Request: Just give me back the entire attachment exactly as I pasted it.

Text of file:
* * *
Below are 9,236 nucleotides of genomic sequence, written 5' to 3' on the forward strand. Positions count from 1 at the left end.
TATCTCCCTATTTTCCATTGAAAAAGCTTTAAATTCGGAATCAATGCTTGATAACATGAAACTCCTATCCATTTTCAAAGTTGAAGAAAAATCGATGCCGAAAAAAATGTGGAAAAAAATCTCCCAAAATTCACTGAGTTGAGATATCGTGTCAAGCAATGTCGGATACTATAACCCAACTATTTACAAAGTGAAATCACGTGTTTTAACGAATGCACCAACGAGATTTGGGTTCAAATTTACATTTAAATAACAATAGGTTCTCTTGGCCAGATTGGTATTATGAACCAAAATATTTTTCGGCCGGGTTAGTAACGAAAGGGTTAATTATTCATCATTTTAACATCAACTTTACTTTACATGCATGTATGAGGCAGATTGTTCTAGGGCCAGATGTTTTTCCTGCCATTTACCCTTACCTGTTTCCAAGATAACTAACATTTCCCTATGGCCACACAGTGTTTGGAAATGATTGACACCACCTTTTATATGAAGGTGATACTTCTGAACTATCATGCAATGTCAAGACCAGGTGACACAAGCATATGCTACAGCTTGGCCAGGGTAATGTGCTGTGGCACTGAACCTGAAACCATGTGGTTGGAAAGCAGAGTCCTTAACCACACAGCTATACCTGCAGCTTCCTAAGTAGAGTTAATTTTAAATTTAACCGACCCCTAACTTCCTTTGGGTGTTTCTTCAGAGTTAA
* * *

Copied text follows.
Below are 9,236 nucleotides of genomic sequence, written 5' to 3' on the forward strand. Positions count from 1 at the left end.
TATCTCCCTATTTTCCATTGAAAAAGCTTTAAATTCGGAATCAATGCTTGATAACATGAAACTCCTATCCATTTTCAAAGTTGAAGAAAAATCGATGCCGAAAAAAATGTGGAAAAAAATCTCCCAAAATTCACTGAGTTGAGATATCGTGTCAAGCAATGTCGGATACTATAACCCAACTATTTACAAAGTGAAATCACGTGTTTTAACGAATGCACCAACGAGATTTGGGTTCAAATTTACATTTAAATAACAATAGGTTCTCTTGGCCAGATTGGTATTATGAACCAAAATATTTTTCGGCCGGGTTAGTAACGAAAGGGTTAATTATTCATCATTTTAACATCAACTTTACTTTACATGCATGTATGAGGCAGATTGTTCTAGGGCCAGATGTTTTTCCTGCCATTTACCCTTACCTGTTTCCAAGATAACTAACATTTCCCTATGGCCACACAGTGTTTGGAAATGATTGACACCACCTTTTATATGAAGGTGATACTTCTGAACTATCATGCAATGTCAAGACCAGGTGACACAAGCATATGCTACAGCTTGGCCAGGGTAATGTGCTGTGGCACTGAACCTGAAACCATGTGGTTGGAAAGCAGAGTCCTTAACCACACAGCTATACCTGCAGCTTCCTAAGTAGAGTTAATTTTAAATTTAACCGACCCCTAACTTCCTTTGGGTGTTTCTTCAGAGTTAA